14 3D Stacked Die Package TSV of Tezzaron TSV of Ziptronix Samsung TSV
Laser drill, plating, 50 micron thick

15 Typical SiP in 2010 TSV 0.025mm ● ● ● ● ● ● ● ●
Mold resin thickness on top of die: 0.10 mm 0.025mm ● ●                    ● ● 1.0 Substrate thickness: 0.16 ● ● ● ●          ● ● ● ● Die attach thickness  0.015 Ball pitch: 0.8 mm Ball diameter: 0.4 mm Embedded

16 Wafer Level SiP - Vision
Source: LETI

17 ITRS projection for stacked die SiP packages 2014 through 2020
Limited by thermal density

18 SiP presents new Design Challenges for signal integrity, power integrity and shielding
Signal integrity for high density interconnect Cross talk Impedance discontinuities (reflections) Timing skew Parasitic capacitance, resistance and inductance in long traces (inductance change for each layer for wire bonded stacked die) Power integrity Voltage drop for high speed signals (lead and trace inductance limits power delivery) Ground noise due to high frequency current variations Shielding Radiated noise within the package at high frequency External electromagnetic noise sources

19 Interconnect Challenges for Complex SiPs
New circuit elements and components place expanded demands on the environment provided by the package Evolutionary and revolutionary interconnect technologies are needed to enable the migration of microsystems from conventional state-of-art to 3D SiP.

20 Potential Solutions for Interconnect Challenges

21 Interconnect Requirements may be satisfied by Wave Guide Optical Solutions
Solder bump Die Mirror VCSEL/PD Substrate Polymer pin Lens Fiber Board-level integrated optical devices Fiber-to-the-chip Quasi free-space optical I/O Lens assisted quasi free-space optical I/O Surface-normal optical waveguide I/O Optical source/PD Examples of guided wave optical interconnects for chip-to-chip interconnection.

22 Low k ILD may Require Improved Underfill or Compliant I/O connections
Si die The use of compliant electrical I/O can potentially eliminate the need for underfill reducing cost and processing complexity as I/O density rises.

23 SiP presents new challenges for Thermal management
High performance generates high thermal density Heat removal requires much greater volume than the semiconductor Increased volume means increased wiring length causing higher interconnect latency, higher power dissipation, lower bandwidth, and higher interconnect losses These consequences of increased volume generates more heat to restore the same performance ITRS projection for 14nm node Power density >100W/cm2 Junction to ambient thermal resistance <0.2degrees C/W

24 Thermofluidic Heat Sinks may be the Solution
Conventional thermal Interconnects Back-side integrated fluidic heat sink and Back and front-side inlets/outlets Thermal interface Material fluidic heat sink using TIM and inlets/outlets tube Die fluidic I/O Examples of thermofluidic heat-sink integration with CMOS technology.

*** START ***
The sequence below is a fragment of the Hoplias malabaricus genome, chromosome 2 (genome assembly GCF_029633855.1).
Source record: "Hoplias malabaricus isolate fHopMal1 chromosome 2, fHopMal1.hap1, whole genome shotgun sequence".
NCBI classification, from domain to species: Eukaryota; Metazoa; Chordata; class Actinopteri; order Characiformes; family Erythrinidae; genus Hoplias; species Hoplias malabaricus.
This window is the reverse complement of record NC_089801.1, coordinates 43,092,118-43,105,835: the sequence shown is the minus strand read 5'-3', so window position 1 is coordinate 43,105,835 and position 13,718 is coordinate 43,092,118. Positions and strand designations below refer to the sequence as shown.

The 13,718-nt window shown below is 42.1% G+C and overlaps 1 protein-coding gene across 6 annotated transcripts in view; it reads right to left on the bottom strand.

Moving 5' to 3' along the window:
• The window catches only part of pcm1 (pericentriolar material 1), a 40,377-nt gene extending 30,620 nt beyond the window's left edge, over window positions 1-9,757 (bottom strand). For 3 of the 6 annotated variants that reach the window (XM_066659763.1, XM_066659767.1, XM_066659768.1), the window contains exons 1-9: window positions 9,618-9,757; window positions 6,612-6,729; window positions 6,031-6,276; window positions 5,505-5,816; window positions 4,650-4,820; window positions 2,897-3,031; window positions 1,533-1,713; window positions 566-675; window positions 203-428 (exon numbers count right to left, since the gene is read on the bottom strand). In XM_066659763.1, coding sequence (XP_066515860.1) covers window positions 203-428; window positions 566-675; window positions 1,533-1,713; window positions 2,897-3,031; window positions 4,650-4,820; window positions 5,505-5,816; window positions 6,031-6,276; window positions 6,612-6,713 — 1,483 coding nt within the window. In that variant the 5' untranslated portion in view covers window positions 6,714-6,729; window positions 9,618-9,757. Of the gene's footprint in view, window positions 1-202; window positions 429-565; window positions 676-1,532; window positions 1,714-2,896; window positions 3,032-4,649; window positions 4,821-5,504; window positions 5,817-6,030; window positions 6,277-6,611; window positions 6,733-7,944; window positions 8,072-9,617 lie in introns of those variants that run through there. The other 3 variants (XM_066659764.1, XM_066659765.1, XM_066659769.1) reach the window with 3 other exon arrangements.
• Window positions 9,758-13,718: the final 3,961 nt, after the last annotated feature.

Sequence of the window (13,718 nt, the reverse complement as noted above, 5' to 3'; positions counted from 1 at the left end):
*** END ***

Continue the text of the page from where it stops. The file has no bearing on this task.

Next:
25 Test Challenges of SiP Test cost
BIST and other Embedded test approaches Thermal management Test access Contactor/ Connection issues Single chip testing in SiP configurations Time to market

26 Environmental Issues There are several regulatory activities resulting from environmental considerations that will impact the future SiP technology as well as all other parts of the electronics industry. These include: ELV: Directive on end-of life vehicles RoHS: Directive on the restriction of the use of certain hazardous substances in electrical and electric equipment WEEE: Directive on waste electrical and electronic equipment EuP: Directive on the eco-design of Energy-using Products REACH: Registration, Evaluation and Authorization of Chemicals

27 Major Challenges Handling for ultrathin die
Cost targets for new package types Co-Design tools for SiP, 3D packaging, TSV, etc. Handling increasing thermal density (particularly for 3D packaging) Incorporation of new materials Signal integrity for complex SiP

28 Cross TWG “More than Moore” Cooperation
Product Optimization methodology Produce behavioral models at a high level of abstraction for electronic products Develop models for components that can be used to implement the product design Develop capability to partition product design into those components Develop simulation tools that can be used to partition to optimize product features. This is a long term project which is in its early definition phase. The current objective is to have a joint vision for this project in the 2009 Roadmap. A number of the issues addressed in the SiP White Paper and the Design Chapter of the ITRS Roadmap provide a foundation for this project.

29 Thank You